Building upon findings from a previous study which found that 63% of campus rapists were repeat offenders, a new study has found that “only” one-quarter of college men admit to rape more that once. However, one in ten college men admitted to rape at some point. The study has limitations but it’s telling nonetheless. From feministing:
In 2002, a ground-breaking study found that the majority (63 percent) of campus rapists were serial offenders, with each repeat perpetrator committing six rapes on average. David Lisak’s finding has remained a major talking point among lawmakers, reporters, and activists ever since.Nine in 10 rapes are perpetrated by repeat offenders. If we can only catch those criminals and incarcerate them, we’ll dramatically reduce violence in our communities.
This week, a new study published in JAMA Pediatrics challenged Lisak’s conclusion that most college rapists are repeat perpetrators. The study found that of the men who reported committing rape, only some 25 percent said they had done so over multiple years — in comparison with Lisak’s 63 percent. It also found that 10.8 percent of male college students — or more than one in 10 — reported having committed rape, in contrast with only 6 percent in Lisak’s study.
Of course, there are limitations to the new study: it was conducted at two universities in the southeast, the vast majority of participants were white, and the sample size was small. And while the study suggests that perpetration patterns over time in an individual’s life aren’t as straightforward as Lisak’s findings suggested, it tells us little about perpetration patterns in a given year. As RTI International research sociologist Christine Lindquist explains: “I definitely think that this study helps contribute to our understanding of the consistency of rape behavior among men from one year to the next. But not necessarily whether a small number of men account for the vast majority of rapes on a given campus…. Someone who only committed rape during his freshman year (but not any other years) could have raped 10 people (or one person 10 times) and still not be identified in the ‘increasing’ trajectory.”
Source and rest: New study finds that one in 10 male college students have committed rape (feministing)
Dana Bolger (@danabolger) is a founding co-director of Know Your IX and contributor at Feministing.com
Abstract below and rest of stud here:
Importance Rape on college campuses has been addressed recently by a presidential proclamation, federal legislation, advocacy groups, and popular media. Many initiatives assume that most college men who perpetrate rape are serial rapists. The scientific foundation for this perspective is surprisingly limited.
Objective To determine whether a group of serial rapists exists by identifying cohesive groups of young men, indicated by their trajectories of rape likelihood across high school and college.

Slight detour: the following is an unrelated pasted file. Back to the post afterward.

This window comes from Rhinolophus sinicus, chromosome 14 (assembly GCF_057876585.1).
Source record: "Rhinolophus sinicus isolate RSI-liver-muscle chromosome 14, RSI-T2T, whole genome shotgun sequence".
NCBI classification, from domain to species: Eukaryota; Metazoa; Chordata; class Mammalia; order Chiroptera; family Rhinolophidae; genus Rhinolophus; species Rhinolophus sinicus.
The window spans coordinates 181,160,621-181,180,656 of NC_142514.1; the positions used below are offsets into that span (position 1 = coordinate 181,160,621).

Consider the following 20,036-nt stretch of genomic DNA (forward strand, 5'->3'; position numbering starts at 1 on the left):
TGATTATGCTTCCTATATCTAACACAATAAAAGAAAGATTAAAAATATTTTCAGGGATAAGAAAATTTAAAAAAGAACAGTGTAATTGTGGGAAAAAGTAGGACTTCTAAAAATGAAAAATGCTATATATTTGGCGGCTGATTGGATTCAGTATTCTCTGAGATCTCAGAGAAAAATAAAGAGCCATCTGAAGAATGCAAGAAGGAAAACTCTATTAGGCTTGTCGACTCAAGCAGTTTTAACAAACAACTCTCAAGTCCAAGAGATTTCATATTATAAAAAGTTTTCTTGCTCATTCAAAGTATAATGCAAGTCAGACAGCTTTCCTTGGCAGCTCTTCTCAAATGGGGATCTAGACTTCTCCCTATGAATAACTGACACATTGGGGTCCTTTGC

Design, Setting, and Participants Latent class growth analysis of the 2 largest longitudinal data sets of adolescent sexual violence on college campuses using 2 distinct groups of male college students. The first group was used for derivation modeling (n = 850; data collected from August 1990 through April 1995) and the second for validation modeling (n = 795; data collected from March 2008 through May 2011). Final data analyses were conducted from February 16, 2015, through February 20, 2015.
Main Outcomes and Measures Rape perpetration assessed using the Sexual Experiences Survey.
Results Across samples, 177 of 1645 participants (10.8%) reported having perpetrated at least 1 rape from 14 years of age through the end of college. A 3-trajectory model best fit both the derivation and validation data sets. Trajectories reflected low or time-limited (91.7% of participants), decreasing (5.6%), and increasing (2.7%) rape patterns. No consistently high trajectory was found. Most men who perpetrated a rape before college were classified in the decreasing trajectory. During college, the increasing trajectory included 19 men (20.9%) who reported having perpetrated a rape, the decreasing trajectory included 25 men (27.5%), and the low or time-limited included 47 men (51.6%). No participant in the low or time-limited trajectory reported perpetrating a rape during more than 1 period. Most men (68 [74.7%]) who committed college rape only perpetrated rape during 1 academic year.
Conclusions and Relevance Although a small group of men perpetrated rape across multiple college years, they constituted a significant minority of those who committed college rape and did not compose the group at highest risk of perpetrating rape when entering college. Exclusive emphasis on serial predation to guide risk identification, judicial response, and rape-prevention programs is misguided. To deter college rape, prevention should be initiated before, and continue during, college. Child and adolescent health care professionals are well positioned to intervene during the early teenage years by informing parents about the early onset of nonconsensual sexual behavior.
- Swartout, K., Koss, M., White, J., Thompson, M., Abbey, A., & Bellis, A. (2015). Trajectory Analysis of the Campus Serial Rapist Assumption. JAMA Pediatrics. doi:10.1001/jamapediatrics.2015.0707
(Excerpt etc. first posted on. Orig. attribution above.)